Magnificence in the South West of WA.
Denmark is an attractive resort town nestled on the banks of the Denmark Riverand is 18 m above sea level and about 414 km / 258 miles south east of Perth. About a 4 to 5 hour drive.
The town is also a very popular and attractive resort noted for its excellent fishing, the diversity of the landscape (tall timber country to rugged coastline ) and also noted for it's quietness because it has not been encroached on and over-developed by commercial interests.
Denmark. Where the forest meets the sea, in the heart of the Great Southern is the gateway to various tourist attractions.The Tree Top Walk in the Valley of the Giants.
Spectacular and rugged coastlines, Magnificent Karri forests, beautiful rolling green hills and the wonderful William Bay National Park.
There are gentle and even challenging coastal and forest walks with many intimate nooks and great picnic spots. Activities including a number of world-class wineries and vineyards, art galleries, animal touch farms, horse riding, great fishing, and the best surfing can be found just up the road at Margaret River. There are also many craft shops, antique shops, restaurants and cafes where you will be able to dine in splendor.
Walpole another great spot to see is approximately 65.0 kilometres / 40 miles to the west and Albany is approximately 54.0 kilometres / 30 miles to the east.
The tranquil Denmark River near the town.
If you like to walk and enjoy nature at it's best then this South West town has much to offer, none better than the Bibbulmun Track The track actually starts at Kalamunda a few miles south of Perth, but it also runs past Denmark about a 5 hour drive from Perth, so grab a back pack, some water and spend a day trekking among the tall trees, see the birds and animals just the way nature intended while you are in Denmark. A bit of history.
Originally founded in 1895 as a small timber town, today's main local industries include tourism, horticulture, viticulture, agriculture, dairy farming and various cottage industries.
The first European to explore the district was Dr Thomas Braidwood Wilson in 1829. A surgeon with the Royal Navy. Wilson decided to explore the land to the west of Albany while his ship was laid up in King George III Sound. The Wilson Inlet was named after him by Governor Stirling and Wilson named Denmark after a colleague, Dr Alexander Denmark.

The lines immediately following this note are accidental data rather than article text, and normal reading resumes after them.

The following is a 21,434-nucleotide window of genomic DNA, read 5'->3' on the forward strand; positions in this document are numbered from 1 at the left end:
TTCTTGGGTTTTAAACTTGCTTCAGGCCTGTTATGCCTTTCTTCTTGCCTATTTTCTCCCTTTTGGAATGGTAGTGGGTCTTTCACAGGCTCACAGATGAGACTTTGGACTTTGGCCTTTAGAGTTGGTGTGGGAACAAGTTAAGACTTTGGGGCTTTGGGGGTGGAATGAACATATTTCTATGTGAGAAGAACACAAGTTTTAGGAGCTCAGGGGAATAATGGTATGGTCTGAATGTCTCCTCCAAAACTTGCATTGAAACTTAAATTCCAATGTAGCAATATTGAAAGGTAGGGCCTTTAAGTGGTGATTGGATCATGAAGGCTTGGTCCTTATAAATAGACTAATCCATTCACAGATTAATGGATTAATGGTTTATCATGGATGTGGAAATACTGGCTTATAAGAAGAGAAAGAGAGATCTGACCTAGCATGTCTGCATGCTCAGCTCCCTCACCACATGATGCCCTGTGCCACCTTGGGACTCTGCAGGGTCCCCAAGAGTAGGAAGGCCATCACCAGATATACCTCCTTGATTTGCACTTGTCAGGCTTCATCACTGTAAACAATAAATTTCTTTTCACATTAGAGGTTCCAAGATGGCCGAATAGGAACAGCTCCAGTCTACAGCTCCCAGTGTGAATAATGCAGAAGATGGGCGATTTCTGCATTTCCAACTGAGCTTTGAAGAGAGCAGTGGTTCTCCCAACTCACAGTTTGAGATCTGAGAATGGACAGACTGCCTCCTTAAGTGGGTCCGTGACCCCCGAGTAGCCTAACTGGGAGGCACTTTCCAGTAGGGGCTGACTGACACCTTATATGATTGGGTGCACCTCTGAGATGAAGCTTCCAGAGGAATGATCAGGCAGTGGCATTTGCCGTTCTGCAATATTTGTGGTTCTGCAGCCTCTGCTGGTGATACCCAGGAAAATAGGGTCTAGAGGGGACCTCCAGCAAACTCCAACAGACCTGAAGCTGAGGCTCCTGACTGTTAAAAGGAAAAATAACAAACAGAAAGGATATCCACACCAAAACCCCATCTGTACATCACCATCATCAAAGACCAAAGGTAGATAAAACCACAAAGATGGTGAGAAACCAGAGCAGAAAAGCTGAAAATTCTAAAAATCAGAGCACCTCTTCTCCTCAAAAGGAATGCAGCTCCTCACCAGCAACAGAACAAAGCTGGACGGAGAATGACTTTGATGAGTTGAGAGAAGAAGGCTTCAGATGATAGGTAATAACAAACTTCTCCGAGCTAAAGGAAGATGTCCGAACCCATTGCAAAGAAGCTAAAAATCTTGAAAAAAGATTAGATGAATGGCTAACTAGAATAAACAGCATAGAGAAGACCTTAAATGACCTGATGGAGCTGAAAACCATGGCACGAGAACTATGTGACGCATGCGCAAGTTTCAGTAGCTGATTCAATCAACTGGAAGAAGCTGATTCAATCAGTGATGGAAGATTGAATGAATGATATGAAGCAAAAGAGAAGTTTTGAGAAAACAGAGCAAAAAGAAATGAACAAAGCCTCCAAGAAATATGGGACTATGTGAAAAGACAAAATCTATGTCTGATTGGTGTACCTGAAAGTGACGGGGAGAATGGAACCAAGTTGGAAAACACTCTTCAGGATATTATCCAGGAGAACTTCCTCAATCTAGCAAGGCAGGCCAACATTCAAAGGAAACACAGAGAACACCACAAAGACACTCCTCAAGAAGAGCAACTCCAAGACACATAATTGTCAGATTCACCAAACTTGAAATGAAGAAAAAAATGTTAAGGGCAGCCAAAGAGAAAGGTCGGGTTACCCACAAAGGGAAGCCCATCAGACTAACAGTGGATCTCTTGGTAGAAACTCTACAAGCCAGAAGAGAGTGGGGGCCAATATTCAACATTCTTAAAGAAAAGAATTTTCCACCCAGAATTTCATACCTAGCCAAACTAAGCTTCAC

The area is a popular holiday destination due to its coastal and forest location. Denmark has a year-round mild climate with an average daytime temperature in summer of 25C and 16C in winter. Average annual rainfall is 1135mm.
Denmark, Western Australia, is a great tourist destination.
When traveling in Western Australia's South West, via Denmark on the South Coast Highway through the Great Southern to the Valley Of The Giants Tree Top Walk.,
take time to relax and enjoy the many attractions and activities available to you. Accommodation and lodging options are available, including holiday units, cottages, hotels and camping sites.
Denmark really became established as a town in 1895 when the Millar brothers built a number of timber mills on the banks of the Denmark River to process the magnificent, giant karri trees which were felled inland and exported to all over the world where they were used for everything from telegraph poles, paving blocks to wharf piles .
The town grew rapidly to handle the large labour force required to run the mills which, at their peak, were employing 750 men and producing 90 000 super feet of timber a day. At that rate of consumption the timber industry was bound to be short-lived. The mills only lasted from 1895–1905.